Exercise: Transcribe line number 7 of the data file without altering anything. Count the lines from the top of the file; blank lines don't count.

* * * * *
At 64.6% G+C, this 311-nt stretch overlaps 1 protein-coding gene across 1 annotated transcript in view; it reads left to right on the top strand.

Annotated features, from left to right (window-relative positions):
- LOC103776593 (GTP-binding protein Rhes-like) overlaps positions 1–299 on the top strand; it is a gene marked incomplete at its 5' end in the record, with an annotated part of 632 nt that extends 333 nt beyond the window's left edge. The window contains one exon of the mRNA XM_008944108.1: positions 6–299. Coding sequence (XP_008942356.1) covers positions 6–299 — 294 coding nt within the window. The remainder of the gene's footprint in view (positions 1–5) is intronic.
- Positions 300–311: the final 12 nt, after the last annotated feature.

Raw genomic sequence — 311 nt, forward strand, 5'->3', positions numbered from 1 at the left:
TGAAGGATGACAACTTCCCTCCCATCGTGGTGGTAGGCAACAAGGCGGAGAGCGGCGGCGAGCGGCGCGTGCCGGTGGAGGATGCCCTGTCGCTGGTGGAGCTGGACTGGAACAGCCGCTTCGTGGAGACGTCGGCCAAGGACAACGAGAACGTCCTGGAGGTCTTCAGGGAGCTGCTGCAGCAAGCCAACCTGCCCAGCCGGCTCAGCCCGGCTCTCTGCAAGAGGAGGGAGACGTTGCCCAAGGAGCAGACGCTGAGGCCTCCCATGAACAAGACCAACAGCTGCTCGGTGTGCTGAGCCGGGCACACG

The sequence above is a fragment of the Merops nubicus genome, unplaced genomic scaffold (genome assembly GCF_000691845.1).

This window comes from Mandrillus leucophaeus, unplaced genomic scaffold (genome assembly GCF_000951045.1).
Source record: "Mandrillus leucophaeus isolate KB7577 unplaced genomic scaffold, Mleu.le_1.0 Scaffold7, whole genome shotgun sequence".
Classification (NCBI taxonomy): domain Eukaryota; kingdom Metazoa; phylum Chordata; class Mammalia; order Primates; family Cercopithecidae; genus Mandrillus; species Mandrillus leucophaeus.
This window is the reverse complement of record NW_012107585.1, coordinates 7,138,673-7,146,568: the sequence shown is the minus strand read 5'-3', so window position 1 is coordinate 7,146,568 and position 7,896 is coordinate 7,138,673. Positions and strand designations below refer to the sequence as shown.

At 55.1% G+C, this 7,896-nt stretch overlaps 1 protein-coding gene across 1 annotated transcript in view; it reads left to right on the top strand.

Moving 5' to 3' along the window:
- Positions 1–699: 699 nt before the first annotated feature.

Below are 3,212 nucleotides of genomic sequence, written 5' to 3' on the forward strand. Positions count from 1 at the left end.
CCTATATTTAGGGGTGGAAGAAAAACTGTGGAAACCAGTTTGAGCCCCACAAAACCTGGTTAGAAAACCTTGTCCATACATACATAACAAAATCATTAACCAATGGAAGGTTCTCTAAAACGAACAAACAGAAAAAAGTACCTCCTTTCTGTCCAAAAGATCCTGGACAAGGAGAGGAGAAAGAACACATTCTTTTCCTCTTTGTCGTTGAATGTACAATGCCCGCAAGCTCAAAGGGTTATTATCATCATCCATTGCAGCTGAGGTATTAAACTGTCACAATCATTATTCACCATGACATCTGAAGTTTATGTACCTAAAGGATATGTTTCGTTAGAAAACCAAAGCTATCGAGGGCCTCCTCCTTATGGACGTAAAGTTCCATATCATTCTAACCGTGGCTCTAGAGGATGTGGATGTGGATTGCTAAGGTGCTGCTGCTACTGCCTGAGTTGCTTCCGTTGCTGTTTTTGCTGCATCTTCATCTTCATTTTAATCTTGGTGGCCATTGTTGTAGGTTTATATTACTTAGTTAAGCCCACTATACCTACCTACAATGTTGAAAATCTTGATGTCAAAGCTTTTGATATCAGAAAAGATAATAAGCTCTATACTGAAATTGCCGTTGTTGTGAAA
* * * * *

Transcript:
The sequence above is a fragment of the Merops nubicus genome, unplaced genomic scaffold (genome assembly GCF_000691845.1).